Don't plan. Be prepared.

I’ve been following many of the people undertaking the blogging challenge this May, what’s come to be known as #b03. One post stood out to me just now as I was reading it, by my new colleague Sarah Fosterling. She talked about how living a life where you were a little bit lost was better than living one driven by goals. Check it out.

It immediately resonated with me, in a similar way to David Hood’s post about the man who points at the moon. We focus so much sometime on the finger, that we miss the very thing that it’s pointing to. Brooke Sachs also posted a beautiful piece earlier this week talking about death and how most of us are all really unprepared for that momentous moment in our lives.

They reminded me of something the wise Peter Spence shared with me once:

“Don’t plan. Be prepared.”

@pspence5 gettin started on play at #mh20

It came from a conversation we were having about goal setting, which I was leading. I thought I needed some goals at that time – not long ago, just before I started working at Yammer. His comment stuck with me and remains present in my thoughts when I’m thinking too much about what I hope will be. His thoughts were that creating goals often ultimately limits the possible and potential of the creative mind.

Instead this year, I’ve resolved to not make more plans but create habits and learn how I do that. We all form habits differently. For me, it’s been my resolve to blog more and do that daily that has been my goal. However, that doesn’t mean that I’m not able to express my creativity through doing that and go where the wind takes me. Hopefully, building those habits will lead to where I’m always prepared to go where I’m taken. As Sarah says, we’re can never really be sure where our journey will lead next. Being prepared for whatever comes next is far more critical than having a good set of goals.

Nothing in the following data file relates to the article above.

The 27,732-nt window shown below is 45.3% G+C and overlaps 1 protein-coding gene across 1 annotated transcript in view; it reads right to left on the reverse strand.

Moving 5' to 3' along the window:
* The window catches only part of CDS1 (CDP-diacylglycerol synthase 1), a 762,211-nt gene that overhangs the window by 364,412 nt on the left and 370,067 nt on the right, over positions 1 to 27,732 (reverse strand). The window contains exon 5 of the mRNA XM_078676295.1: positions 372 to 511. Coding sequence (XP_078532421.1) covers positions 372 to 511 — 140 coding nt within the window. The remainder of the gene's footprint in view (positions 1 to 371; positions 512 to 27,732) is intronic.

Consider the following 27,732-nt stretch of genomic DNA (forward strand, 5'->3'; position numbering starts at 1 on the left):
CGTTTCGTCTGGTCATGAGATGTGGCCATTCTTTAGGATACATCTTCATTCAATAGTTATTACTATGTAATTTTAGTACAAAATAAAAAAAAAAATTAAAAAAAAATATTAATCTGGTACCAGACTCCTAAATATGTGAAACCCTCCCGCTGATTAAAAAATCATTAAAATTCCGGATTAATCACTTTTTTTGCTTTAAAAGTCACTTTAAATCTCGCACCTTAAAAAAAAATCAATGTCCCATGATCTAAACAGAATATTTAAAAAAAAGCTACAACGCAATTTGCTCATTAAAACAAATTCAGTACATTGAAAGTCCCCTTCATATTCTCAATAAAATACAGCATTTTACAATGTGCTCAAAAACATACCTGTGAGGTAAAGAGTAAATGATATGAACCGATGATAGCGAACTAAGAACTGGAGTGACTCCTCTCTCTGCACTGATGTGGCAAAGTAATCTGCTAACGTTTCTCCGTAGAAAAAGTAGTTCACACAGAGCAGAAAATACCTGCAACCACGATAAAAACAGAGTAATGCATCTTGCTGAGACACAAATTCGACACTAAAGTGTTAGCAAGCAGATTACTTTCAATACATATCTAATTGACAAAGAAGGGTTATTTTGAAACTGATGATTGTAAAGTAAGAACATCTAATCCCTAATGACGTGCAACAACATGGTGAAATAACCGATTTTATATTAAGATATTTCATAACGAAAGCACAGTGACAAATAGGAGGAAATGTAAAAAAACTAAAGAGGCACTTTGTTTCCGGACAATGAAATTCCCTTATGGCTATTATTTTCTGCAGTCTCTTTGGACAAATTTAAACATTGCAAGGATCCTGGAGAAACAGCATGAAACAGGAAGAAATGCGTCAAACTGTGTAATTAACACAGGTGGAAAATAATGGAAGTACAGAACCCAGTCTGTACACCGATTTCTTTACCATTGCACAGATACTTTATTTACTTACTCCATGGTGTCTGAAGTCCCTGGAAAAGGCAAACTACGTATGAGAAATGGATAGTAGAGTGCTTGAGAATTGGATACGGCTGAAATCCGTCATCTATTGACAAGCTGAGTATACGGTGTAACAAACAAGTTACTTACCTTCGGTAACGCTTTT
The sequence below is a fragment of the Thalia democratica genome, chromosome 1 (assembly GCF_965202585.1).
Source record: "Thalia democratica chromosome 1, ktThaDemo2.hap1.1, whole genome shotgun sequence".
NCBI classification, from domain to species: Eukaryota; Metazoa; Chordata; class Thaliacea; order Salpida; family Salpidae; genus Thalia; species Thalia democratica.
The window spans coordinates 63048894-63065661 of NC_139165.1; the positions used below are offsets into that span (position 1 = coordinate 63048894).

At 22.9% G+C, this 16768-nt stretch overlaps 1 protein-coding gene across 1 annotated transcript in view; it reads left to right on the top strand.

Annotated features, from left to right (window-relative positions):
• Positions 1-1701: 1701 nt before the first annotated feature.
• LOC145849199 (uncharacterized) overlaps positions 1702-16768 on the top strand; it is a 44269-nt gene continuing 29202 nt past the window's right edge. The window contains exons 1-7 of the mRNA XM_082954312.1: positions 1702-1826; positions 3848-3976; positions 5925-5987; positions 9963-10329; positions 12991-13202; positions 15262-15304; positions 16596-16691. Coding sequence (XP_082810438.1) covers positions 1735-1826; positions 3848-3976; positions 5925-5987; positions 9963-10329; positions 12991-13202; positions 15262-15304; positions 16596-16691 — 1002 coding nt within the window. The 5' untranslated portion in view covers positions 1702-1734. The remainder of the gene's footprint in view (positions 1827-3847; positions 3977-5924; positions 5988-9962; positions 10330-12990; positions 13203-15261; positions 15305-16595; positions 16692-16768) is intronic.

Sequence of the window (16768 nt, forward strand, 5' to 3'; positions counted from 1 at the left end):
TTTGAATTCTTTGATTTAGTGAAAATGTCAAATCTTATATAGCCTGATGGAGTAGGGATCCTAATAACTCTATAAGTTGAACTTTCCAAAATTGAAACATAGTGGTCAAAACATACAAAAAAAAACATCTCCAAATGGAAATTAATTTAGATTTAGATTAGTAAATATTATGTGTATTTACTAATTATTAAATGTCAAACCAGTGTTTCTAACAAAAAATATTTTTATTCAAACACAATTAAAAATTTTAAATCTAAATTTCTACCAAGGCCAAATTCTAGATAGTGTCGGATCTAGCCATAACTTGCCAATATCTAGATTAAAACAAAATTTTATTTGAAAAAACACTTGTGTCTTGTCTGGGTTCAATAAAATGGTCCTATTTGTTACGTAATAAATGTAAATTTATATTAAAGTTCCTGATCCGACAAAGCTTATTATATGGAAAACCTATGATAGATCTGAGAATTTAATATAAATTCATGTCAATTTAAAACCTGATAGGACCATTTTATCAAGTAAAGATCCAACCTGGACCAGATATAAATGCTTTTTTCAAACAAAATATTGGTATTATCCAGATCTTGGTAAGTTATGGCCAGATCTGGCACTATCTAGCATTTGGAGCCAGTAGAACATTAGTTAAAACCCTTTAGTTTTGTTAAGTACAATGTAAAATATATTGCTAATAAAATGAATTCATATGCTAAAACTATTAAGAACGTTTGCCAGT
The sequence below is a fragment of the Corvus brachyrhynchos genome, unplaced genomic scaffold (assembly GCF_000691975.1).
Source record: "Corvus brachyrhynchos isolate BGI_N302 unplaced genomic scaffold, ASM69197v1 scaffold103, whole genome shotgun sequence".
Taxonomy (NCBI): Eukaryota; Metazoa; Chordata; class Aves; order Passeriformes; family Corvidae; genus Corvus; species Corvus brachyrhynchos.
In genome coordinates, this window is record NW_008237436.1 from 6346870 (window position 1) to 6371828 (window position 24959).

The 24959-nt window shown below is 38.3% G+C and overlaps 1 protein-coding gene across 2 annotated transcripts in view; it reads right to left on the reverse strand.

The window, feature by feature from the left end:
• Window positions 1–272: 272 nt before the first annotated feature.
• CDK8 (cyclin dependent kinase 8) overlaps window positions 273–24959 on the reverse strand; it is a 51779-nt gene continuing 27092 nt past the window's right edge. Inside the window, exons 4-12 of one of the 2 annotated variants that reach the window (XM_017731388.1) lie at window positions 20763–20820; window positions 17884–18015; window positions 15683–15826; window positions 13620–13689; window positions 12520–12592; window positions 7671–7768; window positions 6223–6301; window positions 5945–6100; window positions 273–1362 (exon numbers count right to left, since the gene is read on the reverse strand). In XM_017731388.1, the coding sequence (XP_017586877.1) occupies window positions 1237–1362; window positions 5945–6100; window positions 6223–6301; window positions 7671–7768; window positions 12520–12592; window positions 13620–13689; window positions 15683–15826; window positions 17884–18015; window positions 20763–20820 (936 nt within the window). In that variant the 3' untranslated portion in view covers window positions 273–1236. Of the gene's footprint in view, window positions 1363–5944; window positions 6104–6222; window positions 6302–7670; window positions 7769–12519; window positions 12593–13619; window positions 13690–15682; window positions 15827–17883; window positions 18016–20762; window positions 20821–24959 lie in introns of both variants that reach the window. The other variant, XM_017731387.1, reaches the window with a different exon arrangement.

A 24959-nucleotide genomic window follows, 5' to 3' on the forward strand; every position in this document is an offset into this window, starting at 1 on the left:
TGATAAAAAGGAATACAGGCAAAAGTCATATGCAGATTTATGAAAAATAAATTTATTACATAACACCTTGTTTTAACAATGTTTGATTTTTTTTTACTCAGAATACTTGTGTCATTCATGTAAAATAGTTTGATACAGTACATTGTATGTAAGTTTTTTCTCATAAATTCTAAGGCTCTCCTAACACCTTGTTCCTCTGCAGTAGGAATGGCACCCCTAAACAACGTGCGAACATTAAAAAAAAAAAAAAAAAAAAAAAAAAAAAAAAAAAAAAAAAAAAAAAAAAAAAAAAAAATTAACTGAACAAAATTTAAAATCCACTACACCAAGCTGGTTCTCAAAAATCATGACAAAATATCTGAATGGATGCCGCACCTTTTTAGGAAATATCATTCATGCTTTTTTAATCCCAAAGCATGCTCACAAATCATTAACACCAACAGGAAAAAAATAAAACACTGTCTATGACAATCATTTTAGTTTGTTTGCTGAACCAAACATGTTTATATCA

7 thoughts on “Don't plan. Be prepared.”

  1. Love it Steve!
    thanks for the post – very insightful as a contrast to
    the ‘ Set Goals, Set Objectives, Deliver / Do, Evaluate … Set Goals, etc…’ framework that traditional
    business has pushed on us over the years.

    Definitely enjoying the #b03 series too

    1. Yeah, it’s nice isn’t it. I’m trying to borrow the #leanstartup framework to but some ‘business nous’ behind this concept. It’s hard to tell colleagues/clients “we’re just going to be prepared” but that’s honestly what gets the best results. I’ll let you know how I go🙂

  2. Interesting concept. I think you have to do both though: be prepared AND plan. I feel that if I’m only going to be prepared it means I’m basically reactive. I’ll be responding (and really well, because I’m prepared) to external events, things that happen to me. But it seems that just being prepared doesn’t allow me to make things happen. To make things happen I still need some kind of plan to define what I am doing next (in the knowledge of course that no battle plan survives contact with the enemy).

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